Felony Offenses in Ohio
A felony offense is generally defined as an offense that is punishable by a year or more of incarceration (prison). Felonies offenses in Ohio are categorized into “degrees” ranging from First Degree to Fifth Degree with Fifth Degree being the lowest. This means a Fifth Degree felony or “F5” is the least punishable felony degree and First Degree Felony is the most punishable. This of course does not include capital offenses (capital murder) which is generally denoted as “FX”
Examples of Fifth Degree Felonies would be theft of more and $1k and less than $7k, drug possession (cocaine, heroin, LSD, etc.), or forgery.
Examples of First Degree Felonies would be Murder, Rape, Robbery, etc.
Its important to keep in mind that just because you are charged with a felony, does not mean that you will ultimately be convicted of that felony. This is why hiring a competent attorney is so important. An attorney who knows the court in which you are charged, has a good relationship with the prosecuting attorneys, and a good understanding of the possible outcomes will be invaluable considering the punishments a defendant faces if he/she walks in and pleads guilty to the felony offense.
Felony Sentencing in Ohio
A person who pleads guilty to or is found guilty at trial of a felony (F1-F5) will face a judge for sentencing. The judge has wide discretion in fashioning such a sentence. However, judges must make certain findings in order to support their sentencing decision. Generally speaking, a judge has two options: A sentence of prison or a sentence of community control sanctions.
Community Control Sanctions is commonly referred to as “probation” however, probationary-type sanctions are merely one part of a set of residential, non-residential, and financial sanctions. Basically Community Control Sanctions are a court ordered set of rules for the convicted defendant to abide by. They order the defendant to do certain things: Jail, Report to Probation, Counseling, Drug Treatment, Pay Resitution, etc. They also order the Defendant not to do certain things: don’t use drugs, don’t violate the law, curfews, stay away orders, etc. Therefore, a judge may impose community control sanctions instead of a term of months or years in prison.
If a defendant violates community control sanctions, they will be hauled into court by summons or arrest all over again to face a sentence that the judge has suspended. In the case of a felony, the judge may do three different things: impose more community control, change the terms of community control (adding new terms), or terminate unsuccessfully and impose a prison term.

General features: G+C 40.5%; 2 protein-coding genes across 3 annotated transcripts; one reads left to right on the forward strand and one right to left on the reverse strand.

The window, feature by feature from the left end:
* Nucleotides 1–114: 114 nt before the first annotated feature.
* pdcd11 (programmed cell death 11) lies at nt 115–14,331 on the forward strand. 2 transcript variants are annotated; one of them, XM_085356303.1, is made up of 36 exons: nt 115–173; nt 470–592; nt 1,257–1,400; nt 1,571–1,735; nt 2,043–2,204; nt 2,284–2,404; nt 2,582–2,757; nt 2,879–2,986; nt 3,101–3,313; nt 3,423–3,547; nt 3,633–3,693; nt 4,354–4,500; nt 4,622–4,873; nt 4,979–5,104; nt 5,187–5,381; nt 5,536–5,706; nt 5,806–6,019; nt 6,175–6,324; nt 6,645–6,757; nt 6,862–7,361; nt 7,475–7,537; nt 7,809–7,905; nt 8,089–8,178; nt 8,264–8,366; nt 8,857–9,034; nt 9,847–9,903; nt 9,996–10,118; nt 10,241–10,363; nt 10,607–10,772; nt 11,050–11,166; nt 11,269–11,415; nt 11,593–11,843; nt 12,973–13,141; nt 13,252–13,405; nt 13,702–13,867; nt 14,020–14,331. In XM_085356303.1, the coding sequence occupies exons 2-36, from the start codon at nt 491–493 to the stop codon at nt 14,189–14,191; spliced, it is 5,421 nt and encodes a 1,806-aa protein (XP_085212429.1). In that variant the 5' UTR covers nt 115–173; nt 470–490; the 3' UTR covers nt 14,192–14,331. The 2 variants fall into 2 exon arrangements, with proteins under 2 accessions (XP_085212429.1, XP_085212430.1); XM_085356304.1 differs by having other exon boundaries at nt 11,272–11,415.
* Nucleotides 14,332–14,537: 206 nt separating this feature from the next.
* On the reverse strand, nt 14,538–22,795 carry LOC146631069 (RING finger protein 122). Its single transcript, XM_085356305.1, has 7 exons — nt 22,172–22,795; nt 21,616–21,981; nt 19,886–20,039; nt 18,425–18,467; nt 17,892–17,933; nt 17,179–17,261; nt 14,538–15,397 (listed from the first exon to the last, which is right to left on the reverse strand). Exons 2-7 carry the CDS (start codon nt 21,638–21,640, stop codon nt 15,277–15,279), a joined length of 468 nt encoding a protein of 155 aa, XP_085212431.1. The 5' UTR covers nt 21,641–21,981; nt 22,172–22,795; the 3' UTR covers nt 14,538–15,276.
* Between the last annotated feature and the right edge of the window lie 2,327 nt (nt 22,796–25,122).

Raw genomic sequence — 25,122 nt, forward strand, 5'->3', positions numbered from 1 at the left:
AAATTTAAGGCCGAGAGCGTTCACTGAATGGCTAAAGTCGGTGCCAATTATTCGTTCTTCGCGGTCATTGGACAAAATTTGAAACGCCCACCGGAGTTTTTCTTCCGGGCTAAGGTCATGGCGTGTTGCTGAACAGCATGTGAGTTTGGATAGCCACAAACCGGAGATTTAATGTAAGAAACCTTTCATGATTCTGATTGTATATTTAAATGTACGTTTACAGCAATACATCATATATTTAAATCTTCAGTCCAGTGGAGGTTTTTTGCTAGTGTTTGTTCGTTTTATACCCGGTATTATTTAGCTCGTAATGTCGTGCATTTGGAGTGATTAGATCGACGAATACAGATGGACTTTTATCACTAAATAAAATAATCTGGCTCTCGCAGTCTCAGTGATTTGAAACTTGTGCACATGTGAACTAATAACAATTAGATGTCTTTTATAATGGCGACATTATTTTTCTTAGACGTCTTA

Ohio sets minimums and maximums for felony sentences.
F1 – 3-11 years in prison, $20,000 fine,
F2 – 2-8 years in prison, $15,000 fine
F3 – 12-60 months in prison (for Certain Crimes), $10,000 fine
OR 9-36 months in prison, $10,000 fine
F4 – 6-18 months in prison, $5,000 fine
F5 – 6-12 months in prison, $5,000 fine.
Felonies of the First Degree (F1), and Second Degree (F2) can also be punishable by a range of years under Reagan Toke’s Law. This means that in many circumstances, a judge must set a minimum and maximum sentence. Reagan Tokes Law applies to F1 and F2 offenses committed on or after March 22, 2019 that are not punishable by life imprisonment.
Example: Defendant convicted of F2 felony assault (2-8 years possible); judge can give any number between 2-8 as a minimum sentence; whatever that number is, is increased by 50% which is the maximum term. So if the judge gives 2 years, its actually 2-3 years in prison.
There is also statutory guidance for judge’s to follow when deciding whether to give prison or community control. There are what are commonly referred to as “presumptions.”
F1 and F2 offenses are presumed to be punished by prison. Imagine a scale that types towards prison and away from community control.
F3 offenses are not presumed to have either prison or community control and are instead merely guided by the purposes and principles of felony sentencing.
F4 and F5 are bit different. If the offense is non-violent and the offender has no prior felony, no misdemeanor conviction with 2 years, etc. there is mandatory community control of 1 year. If any of the nine factors in 2929.13(B)(1)(b) apply AND the court finds the offender is not amenable to (or won’t/doesn’t abide by) community control sanctions, the court has discretion to impose prison. Otherwise, there is generally guidance against prison for F4 and F5 offenses.
There are a variety of things a defendant can do post conviction: Appeal the conviction, Modify or terminate community control sanctions early, seal the criminal record, judicial release, etc. See “Post Conviction” Section.
Post Release Control
Commonly referred to as “parole,” Post-Release Control (PRC) is a period of supervision of an offender by the Adult Parole Authority (APA) following release from prison that includes post release control sanctions imposed by the Parole Board. This is kind of like community control but following a prison sentence. The APA will monitor the offender after release using many different tools. A violation of PRC can result in the offender returning to prison.